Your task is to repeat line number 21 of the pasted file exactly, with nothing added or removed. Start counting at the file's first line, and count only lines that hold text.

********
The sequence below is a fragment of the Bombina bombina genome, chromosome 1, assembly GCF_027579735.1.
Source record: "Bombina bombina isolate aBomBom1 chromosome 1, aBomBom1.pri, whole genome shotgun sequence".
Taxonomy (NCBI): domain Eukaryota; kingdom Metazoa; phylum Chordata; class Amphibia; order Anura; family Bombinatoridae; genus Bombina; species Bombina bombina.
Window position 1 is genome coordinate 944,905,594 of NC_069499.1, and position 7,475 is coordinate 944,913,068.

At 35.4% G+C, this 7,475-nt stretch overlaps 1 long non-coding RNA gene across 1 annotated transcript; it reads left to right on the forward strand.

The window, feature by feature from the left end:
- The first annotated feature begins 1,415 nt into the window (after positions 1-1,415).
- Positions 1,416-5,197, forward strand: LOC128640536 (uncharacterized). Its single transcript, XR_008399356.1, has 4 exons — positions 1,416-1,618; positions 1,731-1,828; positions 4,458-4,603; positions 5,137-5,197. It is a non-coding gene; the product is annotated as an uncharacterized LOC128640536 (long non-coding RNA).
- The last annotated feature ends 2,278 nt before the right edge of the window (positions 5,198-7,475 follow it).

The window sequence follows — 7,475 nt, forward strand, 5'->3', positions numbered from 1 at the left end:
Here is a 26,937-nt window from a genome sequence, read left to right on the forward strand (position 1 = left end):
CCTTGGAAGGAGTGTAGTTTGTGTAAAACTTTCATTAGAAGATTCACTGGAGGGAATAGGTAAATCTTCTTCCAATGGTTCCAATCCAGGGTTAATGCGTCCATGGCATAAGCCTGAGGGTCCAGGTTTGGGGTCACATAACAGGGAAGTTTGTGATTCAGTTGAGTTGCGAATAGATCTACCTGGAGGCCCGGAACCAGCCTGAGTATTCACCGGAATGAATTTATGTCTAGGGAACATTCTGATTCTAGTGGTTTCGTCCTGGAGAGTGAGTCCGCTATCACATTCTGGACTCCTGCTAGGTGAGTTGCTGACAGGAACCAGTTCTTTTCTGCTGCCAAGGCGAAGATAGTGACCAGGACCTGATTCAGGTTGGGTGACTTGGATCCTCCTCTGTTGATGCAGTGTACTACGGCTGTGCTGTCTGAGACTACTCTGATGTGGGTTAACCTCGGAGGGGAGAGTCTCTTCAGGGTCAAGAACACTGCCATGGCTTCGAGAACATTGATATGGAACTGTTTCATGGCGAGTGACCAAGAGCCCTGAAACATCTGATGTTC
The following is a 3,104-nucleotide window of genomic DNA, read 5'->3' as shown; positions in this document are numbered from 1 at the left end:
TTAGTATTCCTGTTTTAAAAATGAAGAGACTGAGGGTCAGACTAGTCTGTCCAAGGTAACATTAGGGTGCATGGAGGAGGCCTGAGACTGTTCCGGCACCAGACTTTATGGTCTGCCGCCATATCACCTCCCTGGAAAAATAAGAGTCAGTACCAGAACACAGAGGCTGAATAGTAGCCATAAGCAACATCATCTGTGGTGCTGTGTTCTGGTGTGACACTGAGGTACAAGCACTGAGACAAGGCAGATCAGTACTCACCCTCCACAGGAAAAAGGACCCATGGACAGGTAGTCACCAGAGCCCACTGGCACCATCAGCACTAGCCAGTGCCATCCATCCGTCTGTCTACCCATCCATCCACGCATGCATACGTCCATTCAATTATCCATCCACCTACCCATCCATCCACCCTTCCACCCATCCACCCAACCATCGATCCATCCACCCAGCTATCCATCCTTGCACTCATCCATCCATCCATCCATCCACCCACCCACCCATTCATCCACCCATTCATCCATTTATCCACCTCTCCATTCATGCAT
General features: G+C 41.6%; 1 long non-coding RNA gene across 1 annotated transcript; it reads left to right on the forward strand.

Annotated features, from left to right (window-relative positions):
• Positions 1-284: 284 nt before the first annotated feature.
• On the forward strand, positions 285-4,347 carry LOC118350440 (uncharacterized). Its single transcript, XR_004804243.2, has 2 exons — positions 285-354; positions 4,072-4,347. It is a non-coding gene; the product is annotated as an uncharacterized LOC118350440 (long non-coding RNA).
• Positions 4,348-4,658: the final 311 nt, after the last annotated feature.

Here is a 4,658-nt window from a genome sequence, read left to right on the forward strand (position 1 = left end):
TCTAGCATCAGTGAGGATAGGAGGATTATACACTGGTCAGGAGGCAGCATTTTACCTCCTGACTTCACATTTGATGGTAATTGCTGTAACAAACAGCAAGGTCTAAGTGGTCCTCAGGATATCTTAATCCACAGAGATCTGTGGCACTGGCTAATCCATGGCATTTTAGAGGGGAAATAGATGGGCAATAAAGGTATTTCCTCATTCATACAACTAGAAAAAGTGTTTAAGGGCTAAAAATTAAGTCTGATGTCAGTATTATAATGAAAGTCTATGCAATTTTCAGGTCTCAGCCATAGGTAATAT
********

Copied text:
TCTAGCATCAGTGAGGATAGGAGGATTATACACTGGTCAGGAGGCAGCATTTTACCTCCTGACTTCACATTTGATGGTAATTGCTGTAACAAACAGCAAGGTCTAAGTGGTCCTCAGGATATCTTAATCCACAGAGATCTGTGGCACTGGCTAATCCATGGCATTTTAGAGGGGAAATAGATGGGCAATAAAGGTATTTCCTCATTCATACAACTAGAAAAAGTGTTTAAGGGCTAAAAATTAAGTCTGATGTCAGTATTATAATGAAAGTCTATGCAATTTTCAGGTCTCAGCCATAGGTAATAT